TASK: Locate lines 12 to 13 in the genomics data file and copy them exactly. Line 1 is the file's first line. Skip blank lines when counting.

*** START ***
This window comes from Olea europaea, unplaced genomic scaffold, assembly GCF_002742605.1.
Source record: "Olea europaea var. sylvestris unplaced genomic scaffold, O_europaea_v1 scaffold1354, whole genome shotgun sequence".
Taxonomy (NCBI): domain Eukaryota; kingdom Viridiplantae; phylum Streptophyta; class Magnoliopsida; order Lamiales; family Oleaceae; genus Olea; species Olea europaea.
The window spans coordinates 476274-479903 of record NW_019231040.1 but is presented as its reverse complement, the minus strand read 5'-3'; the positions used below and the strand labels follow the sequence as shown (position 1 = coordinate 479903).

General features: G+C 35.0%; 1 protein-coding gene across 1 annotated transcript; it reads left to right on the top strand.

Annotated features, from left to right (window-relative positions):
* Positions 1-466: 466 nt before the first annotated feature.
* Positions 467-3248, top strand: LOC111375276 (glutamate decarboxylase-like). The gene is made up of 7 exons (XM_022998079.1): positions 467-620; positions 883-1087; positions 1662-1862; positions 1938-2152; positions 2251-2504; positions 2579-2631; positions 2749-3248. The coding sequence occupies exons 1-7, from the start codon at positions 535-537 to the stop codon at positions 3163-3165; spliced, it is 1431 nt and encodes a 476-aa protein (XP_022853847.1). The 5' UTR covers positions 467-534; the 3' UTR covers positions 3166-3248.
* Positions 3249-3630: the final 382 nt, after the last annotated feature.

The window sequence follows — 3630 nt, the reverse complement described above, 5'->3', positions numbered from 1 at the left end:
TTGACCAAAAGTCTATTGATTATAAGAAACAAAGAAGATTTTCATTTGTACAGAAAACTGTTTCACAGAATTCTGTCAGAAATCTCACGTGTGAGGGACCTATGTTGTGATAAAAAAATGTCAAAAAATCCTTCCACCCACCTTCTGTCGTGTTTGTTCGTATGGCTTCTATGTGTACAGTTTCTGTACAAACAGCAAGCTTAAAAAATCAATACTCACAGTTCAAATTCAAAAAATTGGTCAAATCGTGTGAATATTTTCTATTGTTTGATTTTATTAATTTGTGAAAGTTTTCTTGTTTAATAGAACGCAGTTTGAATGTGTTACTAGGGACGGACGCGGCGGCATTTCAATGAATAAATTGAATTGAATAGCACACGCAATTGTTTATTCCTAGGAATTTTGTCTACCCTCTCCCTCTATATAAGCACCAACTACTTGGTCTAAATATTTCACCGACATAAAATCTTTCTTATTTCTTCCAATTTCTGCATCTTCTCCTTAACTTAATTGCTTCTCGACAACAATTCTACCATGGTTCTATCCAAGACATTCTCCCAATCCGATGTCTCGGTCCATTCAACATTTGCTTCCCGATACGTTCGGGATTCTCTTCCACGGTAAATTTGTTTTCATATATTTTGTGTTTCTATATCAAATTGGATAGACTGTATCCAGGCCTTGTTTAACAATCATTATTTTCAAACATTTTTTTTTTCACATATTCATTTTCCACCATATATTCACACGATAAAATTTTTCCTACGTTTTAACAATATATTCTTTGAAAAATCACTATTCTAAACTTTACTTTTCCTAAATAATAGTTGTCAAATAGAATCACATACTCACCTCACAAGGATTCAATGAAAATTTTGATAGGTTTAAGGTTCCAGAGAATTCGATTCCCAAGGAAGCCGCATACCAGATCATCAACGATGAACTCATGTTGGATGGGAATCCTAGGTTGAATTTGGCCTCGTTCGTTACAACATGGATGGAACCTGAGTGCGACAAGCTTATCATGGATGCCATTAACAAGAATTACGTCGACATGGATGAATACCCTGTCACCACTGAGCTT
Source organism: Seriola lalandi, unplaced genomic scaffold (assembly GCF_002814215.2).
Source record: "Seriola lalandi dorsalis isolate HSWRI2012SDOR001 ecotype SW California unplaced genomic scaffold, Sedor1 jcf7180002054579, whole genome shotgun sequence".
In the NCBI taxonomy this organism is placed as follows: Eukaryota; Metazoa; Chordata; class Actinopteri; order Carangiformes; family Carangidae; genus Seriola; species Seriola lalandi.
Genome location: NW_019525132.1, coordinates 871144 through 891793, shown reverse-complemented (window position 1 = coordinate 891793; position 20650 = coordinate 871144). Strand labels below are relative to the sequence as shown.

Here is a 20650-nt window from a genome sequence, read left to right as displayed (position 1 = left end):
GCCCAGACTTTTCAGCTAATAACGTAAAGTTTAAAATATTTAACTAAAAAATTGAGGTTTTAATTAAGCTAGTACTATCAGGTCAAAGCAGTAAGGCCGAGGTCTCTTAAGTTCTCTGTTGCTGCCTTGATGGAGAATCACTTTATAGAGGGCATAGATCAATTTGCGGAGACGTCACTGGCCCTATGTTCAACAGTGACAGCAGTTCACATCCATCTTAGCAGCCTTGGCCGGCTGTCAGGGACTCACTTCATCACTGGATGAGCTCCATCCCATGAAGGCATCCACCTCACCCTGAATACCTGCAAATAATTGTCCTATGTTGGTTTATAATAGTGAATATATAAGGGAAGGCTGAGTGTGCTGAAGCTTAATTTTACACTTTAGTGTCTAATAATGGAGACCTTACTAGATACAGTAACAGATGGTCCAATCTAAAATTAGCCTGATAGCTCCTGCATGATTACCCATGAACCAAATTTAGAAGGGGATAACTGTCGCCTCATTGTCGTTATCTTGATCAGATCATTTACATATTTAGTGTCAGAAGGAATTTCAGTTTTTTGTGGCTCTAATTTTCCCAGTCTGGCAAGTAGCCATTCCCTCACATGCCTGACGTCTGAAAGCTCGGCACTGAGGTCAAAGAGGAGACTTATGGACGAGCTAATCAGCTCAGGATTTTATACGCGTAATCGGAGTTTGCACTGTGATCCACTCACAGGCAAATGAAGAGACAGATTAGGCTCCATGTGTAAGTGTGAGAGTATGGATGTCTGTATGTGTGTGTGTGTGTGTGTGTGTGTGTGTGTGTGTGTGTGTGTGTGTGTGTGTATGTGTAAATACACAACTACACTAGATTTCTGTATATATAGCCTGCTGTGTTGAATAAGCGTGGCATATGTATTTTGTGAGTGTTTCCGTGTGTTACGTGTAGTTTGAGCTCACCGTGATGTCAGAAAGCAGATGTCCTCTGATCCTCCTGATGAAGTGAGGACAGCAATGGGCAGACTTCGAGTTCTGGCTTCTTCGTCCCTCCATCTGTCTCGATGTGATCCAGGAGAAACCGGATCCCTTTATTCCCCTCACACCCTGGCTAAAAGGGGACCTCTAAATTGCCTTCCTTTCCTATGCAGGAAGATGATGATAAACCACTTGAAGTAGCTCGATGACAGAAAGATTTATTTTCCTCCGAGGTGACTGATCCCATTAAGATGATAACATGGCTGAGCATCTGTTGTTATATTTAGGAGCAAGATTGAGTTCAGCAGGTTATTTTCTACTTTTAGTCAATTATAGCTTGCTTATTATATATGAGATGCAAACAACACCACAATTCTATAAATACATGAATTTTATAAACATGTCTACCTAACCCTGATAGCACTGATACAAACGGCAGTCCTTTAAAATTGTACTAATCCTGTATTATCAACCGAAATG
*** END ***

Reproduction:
Source organism: Seriola lalandi, unplaced genomic scaffold (assembly GCF_002814215.2).
Source record: "Seriola lalandi dorsalis isolate HSWRI2012SDOR001 ecotype SW California unplaced genomic scaffold, Sedor1 jcf7180002054579, whole genome shotgun sequence".